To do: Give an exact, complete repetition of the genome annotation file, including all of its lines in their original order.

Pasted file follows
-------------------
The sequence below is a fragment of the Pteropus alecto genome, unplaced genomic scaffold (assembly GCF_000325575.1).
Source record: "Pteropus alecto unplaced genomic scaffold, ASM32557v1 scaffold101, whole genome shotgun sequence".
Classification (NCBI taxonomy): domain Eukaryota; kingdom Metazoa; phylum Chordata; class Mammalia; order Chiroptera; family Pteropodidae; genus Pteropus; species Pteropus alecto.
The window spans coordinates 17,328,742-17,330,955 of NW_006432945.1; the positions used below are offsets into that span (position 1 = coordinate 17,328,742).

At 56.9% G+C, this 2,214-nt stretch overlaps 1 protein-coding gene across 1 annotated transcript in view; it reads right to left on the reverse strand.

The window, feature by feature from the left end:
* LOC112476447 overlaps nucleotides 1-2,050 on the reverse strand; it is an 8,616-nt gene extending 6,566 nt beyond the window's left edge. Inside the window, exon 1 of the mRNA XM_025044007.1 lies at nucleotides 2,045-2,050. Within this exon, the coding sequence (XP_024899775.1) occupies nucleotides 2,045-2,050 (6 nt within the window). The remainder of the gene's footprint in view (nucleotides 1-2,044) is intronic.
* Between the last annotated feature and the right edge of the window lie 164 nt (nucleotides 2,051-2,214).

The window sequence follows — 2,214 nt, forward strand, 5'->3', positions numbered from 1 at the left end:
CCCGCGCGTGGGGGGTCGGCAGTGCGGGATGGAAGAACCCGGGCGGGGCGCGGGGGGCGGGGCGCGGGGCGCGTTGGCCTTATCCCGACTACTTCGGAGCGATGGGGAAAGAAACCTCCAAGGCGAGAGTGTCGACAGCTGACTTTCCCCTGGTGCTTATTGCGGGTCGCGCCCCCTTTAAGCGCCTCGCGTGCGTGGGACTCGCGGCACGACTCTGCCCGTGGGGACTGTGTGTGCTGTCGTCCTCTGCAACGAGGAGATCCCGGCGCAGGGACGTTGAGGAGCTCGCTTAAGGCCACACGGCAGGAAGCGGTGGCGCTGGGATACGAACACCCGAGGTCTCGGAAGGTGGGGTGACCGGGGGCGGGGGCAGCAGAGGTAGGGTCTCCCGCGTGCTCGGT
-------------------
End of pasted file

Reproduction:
The sequence below is a fragment of the Pteropus alecto genome, unplaced genomic scaffold (assembly GCF_000325575.1).
Source record: "Pteropus alecto unplaced genomic scaffold, ASM32557v1 scaffold101, whole genome shotgun sequence".
Classification (NCBI taxonomy): domain Eukaryota; kingdom Metazoa; phylum Chordata; class Mammalia; order Chiroptera; family Pteropodidae; genus Pteropus; species Pteropus alecto.
The window spans coordinates 17,328,742-17,330,955 of NW_006432945.1; the positions used below are offsets into that span (position 1 = coordinate 17,328,742).

At 56.9% G+C, this 2,214-nt stretch overlaps 1 protein-coding gene across 1 annotated transcript in view; it reads right to left on the reverse strand.

The window, feature by feature from the left end:
* LOC112476447 overlaps nucleotides 1-2,050 on the reverse strand; it is an 8,616-nt gene extending 6,566 nt beyond the window's left edge. Inside the window, exon 1 of the mRNA XM_025044007.1 lies at nucleotides 2,045-2,050. Within this exon, the coding sequence (XP_024899775.1) occupies nucleotides 2,045-2,050 (6 nt within the window). The remainder of the gene's footprint in view (nucleotides 1-2,044) is intronic.
* Between the last annotated feature and the right edge of the window lie 164 nt (nucleotides 2,051-2,214).

The window sequence follows — 2,214 nt, forward strand, 5'->3', positions numbered from 1 at the left end:
CCCGCGCGTGGGGGGTCGGCAGTGCGGGATGGAAGAACCCGGGCGGGGCGCGGGGGGCGGGGCGCGGGGCGCGTTGGCCTTATCCCGACTACTTCGGAGCGATGGGGAAAGAAACCTCCAAGGCGAGAGTGTCGACAGCTGACTTTCCCCTGGTGCTTATTGCGGGTCGCGCCCCCTTTAAGCGCCTCGCGTGCGTGGGACTCGCGGCACGACTCTGCCCGTGGGGACTGTGTGTGCTGTCGTCCTCTGCAACGAGGAGATCCCGGCGCAGGGACGTTGAGGAGCTCGCTTAAGGCCACACGGCAGGAAGCGGTGGCGCTGGGATACGAACACCCGAGGTCTCGGAAGGTGGGGTGACCGGGGGCGGGGGCAGCAGAGGTAGGGTCTCCCGCGTGCTCGGT